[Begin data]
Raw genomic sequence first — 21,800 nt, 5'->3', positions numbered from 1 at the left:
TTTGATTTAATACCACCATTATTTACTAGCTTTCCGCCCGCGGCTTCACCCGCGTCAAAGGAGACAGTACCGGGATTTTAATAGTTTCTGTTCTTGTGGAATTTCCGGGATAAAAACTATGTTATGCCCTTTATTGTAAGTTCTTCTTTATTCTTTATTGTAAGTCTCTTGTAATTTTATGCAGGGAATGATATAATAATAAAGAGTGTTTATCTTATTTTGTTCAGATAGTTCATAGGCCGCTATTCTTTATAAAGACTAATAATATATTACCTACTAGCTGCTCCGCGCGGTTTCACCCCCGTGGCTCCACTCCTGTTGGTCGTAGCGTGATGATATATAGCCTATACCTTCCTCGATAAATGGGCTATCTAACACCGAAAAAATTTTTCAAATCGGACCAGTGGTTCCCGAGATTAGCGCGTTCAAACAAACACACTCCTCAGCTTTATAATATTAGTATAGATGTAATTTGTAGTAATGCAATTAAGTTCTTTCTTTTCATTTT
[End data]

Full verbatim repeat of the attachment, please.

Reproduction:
Raw genomic sequence first — 21,800 nt, 5'->3', positions numbered from 1 at the left:
TTTGATTTAATACCACCATTATTTACTAGCTTTCCGCCCGCGGCTTCACCCGCGTCAAAGGAGACAGTACCGGGATTTTAATAGTTTCTGTTCTTGTGGAATTTCCGGGATAAAAACTATGTTATGCCCTTTATTGTAAGTTCTTCTTTATTCTTTATTGTAAGTCTCTTGTAATTTTATGCAGGGAATGATATAATAATAAAGAGTGTTTATCTTATTTTGTTCAGATAGTTCATAGGCCGCTATTCTTTATAAAGACTAATAATATATTACCTACTAGCTGCTCCGCGCGGTTTCACCCCCGTGGCTCCACTCCTGTTGGTCGTAGCGTGATGATATATAGCCTATACCTTCCTCGATAAATGGGCTATCTAACACCGAAAAAATTTTTCAAATCGGACCAGTGGTTCCCGAGATTAGCGCGTTCAAACAAACACACTCCTCAGCTTTATAATATTAGTATAGATGTAATTTGTAGTAATGCAATTAAGTTCTTTCTTTTCATTTT